"It's been 11 months of pure hell," Ms. Clark said. Her daughter and grandson have been in at least five foster homes since May, according to their Court Appointed Special Advocates social worker.
Since Dec. 19, Ms. Clark and her daughter have been allowed to see the baby once a week, and every time, they have found the child filthy and often in the same clothes he was wearing the week before, Ms. Clark said.
AT A JAN. 30 COURT hearing, Ms. Clark said that Judge Kernaghan agreed to let her daughter live with her aunt and that he told the DFCS caseworker to do what was necessary to get the baby transferred to the same home "as soon as possible."
On Tuesday, Ms. Clark said nothing has been done since then. She doesn't even know why the baby was taken, nor has she seen a case plan - required by Georgia law within 30 days of the state's taking custody of a child - for the baby, she said.
Thelma Brown has seen a lot of changes for children in state custody in the 20 years she has been a foster parent. The system was good, she said, until the demise of the citizen review panels.
"I would really like to have them back. When we go before the judge we don't get to talk," Ms. Brown said. "(And) a lot of time we aren't even invited to the judicial reviews."
According to Mr. Bassett, all interested parties must be given notice and the opportunity to attend the reviews.
Ms. Brown has had two foster children since April, one since March and another since June, and the DFCS caseworkers haven't prepared a case plan for any of them, she said. Two of the children haven't even had a judicial review - which must be done every six months under state law.
The citizen panel also had an advantage because volunteers saw the same children over time and got to know them, said Julia Bloodworth, who founded Augusta Child Advocates.
"I think the panel is definitely a plus in the whole system. I have sat through many panels and they help DFCS stay on their toes, there's no doubt about it. (But now), our DFCS answers - as far as I can tell - practically to no one," Ms. Bloodworth said.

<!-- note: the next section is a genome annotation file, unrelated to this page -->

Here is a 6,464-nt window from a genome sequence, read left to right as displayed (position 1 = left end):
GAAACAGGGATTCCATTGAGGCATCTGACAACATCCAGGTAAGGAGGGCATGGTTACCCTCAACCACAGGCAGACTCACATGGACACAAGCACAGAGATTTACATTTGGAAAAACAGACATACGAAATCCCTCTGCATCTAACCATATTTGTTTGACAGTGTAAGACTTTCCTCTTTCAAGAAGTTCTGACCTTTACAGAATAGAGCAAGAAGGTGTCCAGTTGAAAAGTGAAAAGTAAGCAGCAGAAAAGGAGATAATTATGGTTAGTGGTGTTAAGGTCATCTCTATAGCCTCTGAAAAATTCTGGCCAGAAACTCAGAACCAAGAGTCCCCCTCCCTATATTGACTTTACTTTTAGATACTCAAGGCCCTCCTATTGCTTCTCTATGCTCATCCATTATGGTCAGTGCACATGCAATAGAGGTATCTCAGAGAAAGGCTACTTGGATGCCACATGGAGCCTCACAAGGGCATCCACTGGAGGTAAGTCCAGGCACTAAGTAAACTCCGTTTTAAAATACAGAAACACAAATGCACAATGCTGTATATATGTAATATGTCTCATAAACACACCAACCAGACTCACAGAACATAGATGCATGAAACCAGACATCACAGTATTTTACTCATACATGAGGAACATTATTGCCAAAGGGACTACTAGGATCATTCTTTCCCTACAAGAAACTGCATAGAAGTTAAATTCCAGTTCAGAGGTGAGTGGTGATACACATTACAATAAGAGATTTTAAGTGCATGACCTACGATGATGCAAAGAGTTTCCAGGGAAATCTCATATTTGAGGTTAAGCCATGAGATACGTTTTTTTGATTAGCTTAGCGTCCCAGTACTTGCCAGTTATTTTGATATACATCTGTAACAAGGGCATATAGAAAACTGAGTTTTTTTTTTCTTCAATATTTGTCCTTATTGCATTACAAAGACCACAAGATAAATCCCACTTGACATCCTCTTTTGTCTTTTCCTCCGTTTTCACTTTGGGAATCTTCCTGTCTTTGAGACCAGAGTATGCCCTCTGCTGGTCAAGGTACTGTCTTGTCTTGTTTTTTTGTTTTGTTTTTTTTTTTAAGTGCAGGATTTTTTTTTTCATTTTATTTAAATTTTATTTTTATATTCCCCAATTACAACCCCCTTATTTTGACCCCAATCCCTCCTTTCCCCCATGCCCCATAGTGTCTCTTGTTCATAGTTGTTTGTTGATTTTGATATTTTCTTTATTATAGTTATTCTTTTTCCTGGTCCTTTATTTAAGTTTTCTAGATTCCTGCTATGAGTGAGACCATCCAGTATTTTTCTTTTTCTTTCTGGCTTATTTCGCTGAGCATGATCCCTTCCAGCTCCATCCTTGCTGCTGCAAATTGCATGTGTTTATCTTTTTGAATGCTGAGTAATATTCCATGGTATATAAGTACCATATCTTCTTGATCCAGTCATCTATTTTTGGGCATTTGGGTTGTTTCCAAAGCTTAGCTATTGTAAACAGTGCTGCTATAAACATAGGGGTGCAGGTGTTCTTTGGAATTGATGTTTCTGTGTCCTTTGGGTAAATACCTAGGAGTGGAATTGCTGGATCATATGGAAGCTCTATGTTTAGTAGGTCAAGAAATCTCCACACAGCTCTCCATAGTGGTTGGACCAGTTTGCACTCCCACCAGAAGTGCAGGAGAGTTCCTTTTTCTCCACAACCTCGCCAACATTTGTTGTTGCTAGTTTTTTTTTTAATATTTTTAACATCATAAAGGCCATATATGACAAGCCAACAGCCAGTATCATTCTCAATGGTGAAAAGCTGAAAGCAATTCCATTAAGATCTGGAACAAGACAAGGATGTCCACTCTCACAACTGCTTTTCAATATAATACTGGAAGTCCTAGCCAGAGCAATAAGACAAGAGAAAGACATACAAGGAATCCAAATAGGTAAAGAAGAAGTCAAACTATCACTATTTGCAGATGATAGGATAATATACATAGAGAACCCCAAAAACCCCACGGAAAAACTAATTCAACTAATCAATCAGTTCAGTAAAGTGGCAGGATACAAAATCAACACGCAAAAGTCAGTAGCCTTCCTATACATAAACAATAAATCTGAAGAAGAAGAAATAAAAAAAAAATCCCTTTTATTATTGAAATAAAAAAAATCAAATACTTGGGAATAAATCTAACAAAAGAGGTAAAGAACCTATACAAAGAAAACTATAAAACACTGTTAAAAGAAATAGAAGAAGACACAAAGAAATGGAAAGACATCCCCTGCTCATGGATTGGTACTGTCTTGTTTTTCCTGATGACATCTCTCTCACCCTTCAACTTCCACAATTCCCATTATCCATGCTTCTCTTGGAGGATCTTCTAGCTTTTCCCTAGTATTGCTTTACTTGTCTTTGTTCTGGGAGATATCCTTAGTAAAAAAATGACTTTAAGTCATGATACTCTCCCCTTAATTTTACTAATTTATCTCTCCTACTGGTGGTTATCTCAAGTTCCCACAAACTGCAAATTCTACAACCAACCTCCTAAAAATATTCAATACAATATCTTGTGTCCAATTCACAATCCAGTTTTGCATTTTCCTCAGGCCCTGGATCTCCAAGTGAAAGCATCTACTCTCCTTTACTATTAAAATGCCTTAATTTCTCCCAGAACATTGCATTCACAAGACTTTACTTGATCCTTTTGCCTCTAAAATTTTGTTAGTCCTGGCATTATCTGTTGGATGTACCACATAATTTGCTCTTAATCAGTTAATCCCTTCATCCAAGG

The people who care about these children need to work together, "and it's not happening now in Richmond County," she said.
Judge Wheale agrees.
"The safety net for abused and neglected children will also depend on volunteers," he said. "When everyone works in partnership to protect the children, including the courts, the volunteers and DFCS, the system works. When they don't ... the entire process fails, and the big losers are the children."
FROM MARCH 2001 through September 2002, the local task force Judge Wheale created tried to be the bridge between volunteers, the court and DFCS. Dozens of volunteers offered to assist overworked DFCS caseworkers with paperwork and with children. The task force also got cellular telephones and cameras for caseworkers.
Arlene Hally, who served on the citizen review panel for 11 years, volunteered to help DFCS through the task force. She estimated that 99 percent of what she did for DFCS was filing work and she was happy to do it, but the reception she got from some workers led her to quit.
"After a while I got sick and tired of banging my head against the wall," she said. "I realize they have a tough job, but I resented going over there and finding them not prepared."
"They don't want us around because we keep prodding them," but children should not be in foster care for two or three years because caseworkers can't get their job done, and adoptions can take just as long if not longer, said Ms. Hally, who has adopted two children herself.
Ms. Josey and Ms. Beard said they no longer have any volunteers because, while well intentioned, they were overwhelmed by the massive amount of paperwork required for each child in state custody. No one told them that volunteers were disrespected, they said.
Anyone who would like to volunteer to help the Richmond County Department of Family and Children Services or become a foster parent is asked to call 721-3718. Anyone who needs help with a child in state custody and is not getting assistance from local officials can call the Office of the Child Advocate toll-free, (800) 254-2064, or visit the Web site at state.ga.us/gachildadvocate.
"If you love your child and he gets into the state system in Richmond County, he goes into a black hole. It's a nightmare." - John Tucker, child advocate who volunteered on citizen review panels
Reach Sandy Hodson at (706) 823-3226 or firstname.lastname@example.org.